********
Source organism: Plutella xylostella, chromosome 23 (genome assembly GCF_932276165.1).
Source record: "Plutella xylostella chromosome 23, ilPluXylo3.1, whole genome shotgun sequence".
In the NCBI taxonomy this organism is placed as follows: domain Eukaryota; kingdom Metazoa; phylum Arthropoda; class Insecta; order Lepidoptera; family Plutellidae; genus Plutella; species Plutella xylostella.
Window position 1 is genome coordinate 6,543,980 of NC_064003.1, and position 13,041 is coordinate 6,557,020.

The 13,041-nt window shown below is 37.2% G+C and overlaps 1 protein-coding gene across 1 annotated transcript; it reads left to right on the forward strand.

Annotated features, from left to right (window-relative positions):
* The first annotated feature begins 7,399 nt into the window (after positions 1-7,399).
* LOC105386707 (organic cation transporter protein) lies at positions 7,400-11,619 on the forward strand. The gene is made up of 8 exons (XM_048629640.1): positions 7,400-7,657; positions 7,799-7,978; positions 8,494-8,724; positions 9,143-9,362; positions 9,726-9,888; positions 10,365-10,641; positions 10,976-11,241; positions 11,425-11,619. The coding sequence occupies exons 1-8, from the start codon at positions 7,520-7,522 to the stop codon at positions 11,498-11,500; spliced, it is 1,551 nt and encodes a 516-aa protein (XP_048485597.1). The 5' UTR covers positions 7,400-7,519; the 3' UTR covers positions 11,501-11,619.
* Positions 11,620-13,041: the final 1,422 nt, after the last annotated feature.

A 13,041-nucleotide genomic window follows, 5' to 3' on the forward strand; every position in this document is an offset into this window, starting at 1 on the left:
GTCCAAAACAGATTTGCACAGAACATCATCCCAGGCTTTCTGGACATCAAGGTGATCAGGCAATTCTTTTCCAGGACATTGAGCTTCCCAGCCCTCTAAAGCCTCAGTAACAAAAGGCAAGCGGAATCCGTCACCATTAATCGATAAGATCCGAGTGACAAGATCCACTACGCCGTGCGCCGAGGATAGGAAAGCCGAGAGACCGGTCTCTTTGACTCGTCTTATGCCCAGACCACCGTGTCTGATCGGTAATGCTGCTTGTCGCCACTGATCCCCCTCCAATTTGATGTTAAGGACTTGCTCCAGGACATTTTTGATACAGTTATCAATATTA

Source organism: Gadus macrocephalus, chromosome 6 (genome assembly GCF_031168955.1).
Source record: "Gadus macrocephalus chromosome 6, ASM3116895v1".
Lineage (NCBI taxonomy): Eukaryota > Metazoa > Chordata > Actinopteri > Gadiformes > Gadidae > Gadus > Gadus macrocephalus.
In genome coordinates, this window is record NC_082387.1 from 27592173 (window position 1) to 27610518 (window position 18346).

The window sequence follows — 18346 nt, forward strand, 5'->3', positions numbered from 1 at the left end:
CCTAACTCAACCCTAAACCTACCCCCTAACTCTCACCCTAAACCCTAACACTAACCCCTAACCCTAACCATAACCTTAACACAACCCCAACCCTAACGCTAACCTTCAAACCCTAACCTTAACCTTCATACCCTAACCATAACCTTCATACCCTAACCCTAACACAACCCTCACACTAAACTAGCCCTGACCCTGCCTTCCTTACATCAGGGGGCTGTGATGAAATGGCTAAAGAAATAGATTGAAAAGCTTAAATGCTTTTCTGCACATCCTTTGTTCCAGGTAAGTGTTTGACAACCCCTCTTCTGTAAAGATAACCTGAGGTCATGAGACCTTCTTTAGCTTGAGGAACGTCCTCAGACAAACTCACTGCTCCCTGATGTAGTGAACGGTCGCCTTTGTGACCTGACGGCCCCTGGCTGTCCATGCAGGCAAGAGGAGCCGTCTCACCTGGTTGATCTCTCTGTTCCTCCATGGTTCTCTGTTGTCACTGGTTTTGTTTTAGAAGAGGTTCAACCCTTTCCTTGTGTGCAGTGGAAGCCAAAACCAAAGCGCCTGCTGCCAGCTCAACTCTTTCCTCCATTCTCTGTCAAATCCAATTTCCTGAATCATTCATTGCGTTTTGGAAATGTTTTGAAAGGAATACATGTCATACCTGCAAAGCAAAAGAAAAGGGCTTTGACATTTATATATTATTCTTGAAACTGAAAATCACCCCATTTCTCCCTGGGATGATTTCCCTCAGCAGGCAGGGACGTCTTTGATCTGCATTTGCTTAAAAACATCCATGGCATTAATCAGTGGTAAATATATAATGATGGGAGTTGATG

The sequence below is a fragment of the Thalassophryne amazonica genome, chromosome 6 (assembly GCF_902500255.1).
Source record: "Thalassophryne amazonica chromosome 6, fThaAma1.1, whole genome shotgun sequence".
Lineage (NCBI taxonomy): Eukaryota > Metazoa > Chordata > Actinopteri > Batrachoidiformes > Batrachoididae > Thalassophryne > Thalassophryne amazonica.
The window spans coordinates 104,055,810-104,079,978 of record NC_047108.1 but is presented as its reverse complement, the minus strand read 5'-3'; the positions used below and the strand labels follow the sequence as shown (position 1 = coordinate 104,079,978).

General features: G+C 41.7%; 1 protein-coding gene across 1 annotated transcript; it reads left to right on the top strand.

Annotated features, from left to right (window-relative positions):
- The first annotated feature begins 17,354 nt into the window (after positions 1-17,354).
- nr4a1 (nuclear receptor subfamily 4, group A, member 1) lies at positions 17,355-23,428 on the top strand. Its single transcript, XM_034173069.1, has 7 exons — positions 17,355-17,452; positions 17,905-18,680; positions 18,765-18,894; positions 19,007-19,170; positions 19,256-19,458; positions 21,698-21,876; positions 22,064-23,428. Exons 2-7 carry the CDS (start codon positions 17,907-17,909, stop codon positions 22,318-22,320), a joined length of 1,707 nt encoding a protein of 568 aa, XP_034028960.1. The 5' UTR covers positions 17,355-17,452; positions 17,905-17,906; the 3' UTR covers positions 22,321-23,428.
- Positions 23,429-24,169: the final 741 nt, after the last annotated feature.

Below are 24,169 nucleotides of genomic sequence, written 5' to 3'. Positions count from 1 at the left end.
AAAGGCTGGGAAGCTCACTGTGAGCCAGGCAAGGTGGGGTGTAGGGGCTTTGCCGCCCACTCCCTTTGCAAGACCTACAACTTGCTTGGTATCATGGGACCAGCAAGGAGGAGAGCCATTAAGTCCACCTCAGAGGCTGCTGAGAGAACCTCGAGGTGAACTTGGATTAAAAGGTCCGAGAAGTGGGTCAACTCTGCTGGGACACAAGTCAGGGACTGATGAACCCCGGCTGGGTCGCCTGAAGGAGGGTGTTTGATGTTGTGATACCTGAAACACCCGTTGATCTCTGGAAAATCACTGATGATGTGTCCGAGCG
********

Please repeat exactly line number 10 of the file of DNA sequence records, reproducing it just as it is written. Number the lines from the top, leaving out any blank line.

A 13,041-nucleotide genomic window follows, 5' to 3' on the forward strand; every position in this document is an offset into this window, starting at 1 on the left: